Tiles in the words, atoms and text elements layers have the same functionalities.

Tile details are:

  • Item text
  • Base form (lemma)
  • Word class and morphology info like gender and number

In the details panel:

  • To copy the word class abbreviation, right-click any row and choose Copy Type.
  • To copy the base form, right-click any row and choose Copy Base Form.
  • To search for the lemma—as search criteria—in the knowledge graph, right-click any row and choose Find lemma in Knowledge Graph.

Tiles corresponding to a concept

The tiles in the word, atom and text elements layers that represent a knowledge graph concept have more details and functionalities.

Determine the syncon ID

To display the knowledge graph's syncon ID, especially useful if Toggle Syncons IDs is off:

  • Right-click the tile. The syncon ID appears in the title of the context menu.


  • Select the tile. The syncon ID appears among the details on the right.

Copy the syncon ID

To copy the syncon ID:

  • Right-click the tile and choose Copy ID.


  • Select the tile.
  • In the details panel on the right, right-click any row and choose Copy Syncon ID.

Lookup a syncon in the knowledge graph

To search for a syncon in the Knowledge Graph:

  • Double-click the tile.


  • Select the tile.
  • In the details panel on the right, right-click any row and choose View Syncon in Knowledge Graph.


  • Select the tile.
  • In the details panel, double-click the row with the syncon ID.

Recognize and toggle tags

The tags (color: pink ) that were superimposed—either by tagging rules or by the script—to the deep linguistic analysis output are recognized by.

  • A tag tile with the tag name.
  • A red sign beside the tagged word(s) and atom(s).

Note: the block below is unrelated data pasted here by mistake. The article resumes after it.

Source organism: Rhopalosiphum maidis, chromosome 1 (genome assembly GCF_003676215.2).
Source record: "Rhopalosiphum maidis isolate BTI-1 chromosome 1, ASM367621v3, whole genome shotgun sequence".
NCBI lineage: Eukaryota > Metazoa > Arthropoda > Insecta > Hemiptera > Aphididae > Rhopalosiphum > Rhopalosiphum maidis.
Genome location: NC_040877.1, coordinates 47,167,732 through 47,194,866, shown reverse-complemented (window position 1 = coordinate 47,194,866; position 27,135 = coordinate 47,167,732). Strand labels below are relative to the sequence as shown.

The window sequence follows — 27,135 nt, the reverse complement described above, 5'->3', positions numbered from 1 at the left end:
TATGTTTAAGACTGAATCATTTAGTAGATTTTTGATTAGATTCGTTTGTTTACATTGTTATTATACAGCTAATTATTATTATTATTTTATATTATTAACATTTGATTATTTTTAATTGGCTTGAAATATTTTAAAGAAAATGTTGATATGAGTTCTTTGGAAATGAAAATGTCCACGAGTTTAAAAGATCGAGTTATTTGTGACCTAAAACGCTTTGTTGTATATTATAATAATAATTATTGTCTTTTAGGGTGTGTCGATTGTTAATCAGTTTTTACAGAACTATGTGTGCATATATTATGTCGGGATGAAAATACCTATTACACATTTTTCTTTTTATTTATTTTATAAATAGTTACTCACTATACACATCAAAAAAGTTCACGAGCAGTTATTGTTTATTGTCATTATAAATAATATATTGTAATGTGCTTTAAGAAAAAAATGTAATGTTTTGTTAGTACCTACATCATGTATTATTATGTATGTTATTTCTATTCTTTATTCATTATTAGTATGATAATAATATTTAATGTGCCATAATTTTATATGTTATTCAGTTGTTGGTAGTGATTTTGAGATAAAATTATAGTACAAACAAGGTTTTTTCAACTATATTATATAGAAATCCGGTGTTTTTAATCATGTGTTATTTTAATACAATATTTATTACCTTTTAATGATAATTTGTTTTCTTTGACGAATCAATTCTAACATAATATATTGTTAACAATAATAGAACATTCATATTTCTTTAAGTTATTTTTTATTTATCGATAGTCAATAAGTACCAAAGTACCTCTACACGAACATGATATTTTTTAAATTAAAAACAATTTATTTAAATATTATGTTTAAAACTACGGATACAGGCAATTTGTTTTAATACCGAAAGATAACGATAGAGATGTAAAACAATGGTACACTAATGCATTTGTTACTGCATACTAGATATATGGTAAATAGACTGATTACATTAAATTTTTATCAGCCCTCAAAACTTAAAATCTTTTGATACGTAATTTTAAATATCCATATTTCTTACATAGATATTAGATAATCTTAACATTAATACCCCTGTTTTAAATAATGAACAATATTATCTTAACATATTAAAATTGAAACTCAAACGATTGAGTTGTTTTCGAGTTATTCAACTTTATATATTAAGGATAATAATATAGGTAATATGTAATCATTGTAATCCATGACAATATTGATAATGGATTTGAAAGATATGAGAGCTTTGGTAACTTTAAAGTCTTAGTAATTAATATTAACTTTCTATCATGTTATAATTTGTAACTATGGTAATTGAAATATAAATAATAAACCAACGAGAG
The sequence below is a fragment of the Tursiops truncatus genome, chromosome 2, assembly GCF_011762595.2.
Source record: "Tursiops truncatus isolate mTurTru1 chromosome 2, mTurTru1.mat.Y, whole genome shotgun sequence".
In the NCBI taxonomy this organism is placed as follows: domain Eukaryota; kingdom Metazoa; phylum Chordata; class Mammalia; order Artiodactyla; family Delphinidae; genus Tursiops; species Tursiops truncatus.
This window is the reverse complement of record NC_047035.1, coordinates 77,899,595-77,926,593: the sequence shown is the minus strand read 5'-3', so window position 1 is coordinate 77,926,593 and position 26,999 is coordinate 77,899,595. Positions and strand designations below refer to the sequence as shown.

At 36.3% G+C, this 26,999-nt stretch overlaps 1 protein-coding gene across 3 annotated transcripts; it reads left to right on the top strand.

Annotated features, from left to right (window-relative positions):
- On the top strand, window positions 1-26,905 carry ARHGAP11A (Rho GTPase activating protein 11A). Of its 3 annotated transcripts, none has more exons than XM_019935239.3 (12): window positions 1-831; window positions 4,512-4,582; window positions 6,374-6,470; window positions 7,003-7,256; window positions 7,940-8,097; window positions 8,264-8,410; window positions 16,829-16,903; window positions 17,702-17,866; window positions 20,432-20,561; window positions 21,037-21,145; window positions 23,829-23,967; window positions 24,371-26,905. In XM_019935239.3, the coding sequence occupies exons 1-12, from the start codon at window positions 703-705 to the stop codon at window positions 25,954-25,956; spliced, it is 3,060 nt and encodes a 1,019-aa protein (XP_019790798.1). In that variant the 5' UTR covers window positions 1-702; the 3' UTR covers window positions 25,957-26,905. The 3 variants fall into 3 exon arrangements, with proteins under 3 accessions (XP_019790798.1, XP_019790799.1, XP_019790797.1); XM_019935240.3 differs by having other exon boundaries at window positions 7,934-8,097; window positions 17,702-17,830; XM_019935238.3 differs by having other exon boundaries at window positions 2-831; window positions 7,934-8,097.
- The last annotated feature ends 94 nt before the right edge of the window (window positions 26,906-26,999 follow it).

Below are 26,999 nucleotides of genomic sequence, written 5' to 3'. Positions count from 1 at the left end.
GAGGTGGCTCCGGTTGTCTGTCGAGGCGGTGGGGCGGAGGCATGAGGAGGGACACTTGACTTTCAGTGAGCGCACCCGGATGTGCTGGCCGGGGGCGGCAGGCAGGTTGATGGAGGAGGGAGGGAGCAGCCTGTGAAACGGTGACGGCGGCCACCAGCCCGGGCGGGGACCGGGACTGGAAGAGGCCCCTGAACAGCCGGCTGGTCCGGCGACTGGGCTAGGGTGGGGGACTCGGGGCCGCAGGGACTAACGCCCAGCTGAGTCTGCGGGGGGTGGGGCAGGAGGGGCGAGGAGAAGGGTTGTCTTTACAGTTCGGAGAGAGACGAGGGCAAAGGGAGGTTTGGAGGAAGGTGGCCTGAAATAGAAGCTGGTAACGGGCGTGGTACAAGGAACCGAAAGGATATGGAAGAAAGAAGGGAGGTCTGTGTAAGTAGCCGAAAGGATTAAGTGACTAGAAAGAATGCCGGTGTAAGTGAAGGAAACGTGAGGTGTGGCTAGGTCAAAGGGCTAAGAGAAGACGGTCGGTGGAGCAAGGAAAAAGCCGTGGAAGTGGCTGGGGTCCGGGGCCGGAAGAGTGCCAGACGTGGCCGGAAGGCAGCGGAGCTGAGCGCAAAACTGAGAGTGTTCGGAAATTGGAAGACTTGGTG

The tag tile can have different icons beside it:

  • A gear in case of tagging by script.


  • A black asterisk in case of multiple tags assigned to a token.

  • A red asterisk in case of multiple tags assigned to a token, but at least one of them has been deleted.


    The deleted tag and its textual value—represented by TagEntry—are highlighted in the detail panel on the right of the Semantic Analysis tool window.

Tags are shown by default.

To decide if and which tags to display, choose from the Tagger drop-down menu on the toolbar.


  • In case of multiple tags on a token, the tag with the highest level will appear in the analysis area on the left.
  • In case of a token sharing more tags with the same level, a single tag on the token will appear with the asterisk icon beside its name.
  • In all cases, you will see all your tags in the detail area on the right.

Tile details are, in the right panel:

  • Text form
  • Base form
  • Grammatical information
  • Tag syncon and parent syncons
  • Tag name

To copy a tag name to the clipboard, in the details panel, right-click and select TAG.


If two different syncons are forced on the same token by two different tags defined in this way:


and two different tagging rules, both syncons will appear and the token will be linked to each one of them in the detail panel on the right.

Consider this example:

You can see:

  • (1) The syncon recognized by the disambiguator.
  • (2) The syncon you chose for the first tag.
  • (3) The syncon you chose for the second tag.

For each tag, there is the corresponding value represented by TagEntry. See the languages reference for more information about TagEntry.

Even though there are more tag tiles for a sentence in the Semantic Analysis tool window, these tiles may also correspond to a single tag and not to multiple ones. For a comparison, consider this image:

In this case, each color has been individually tagged. Evidence is in the Tagger tool window, because there are seven different tags with the corresponding values corresponding to each TagEntry available in the detail panel on the right of the Semantic Analysis tool window.

In the Tag Details panel you have the character extension of each tag with the Begin and End columns.

In this other example, where the tagging is given by composition used in tagging rules:

even though there are more tiles, there is only a single tag in the Tagger tool window with a character extension spanning from product to developers corresponding to a range of characters from 4 to 22.


The tag value corresponds to the TagEntry available in the right panel of the Semantic Analysis tool window.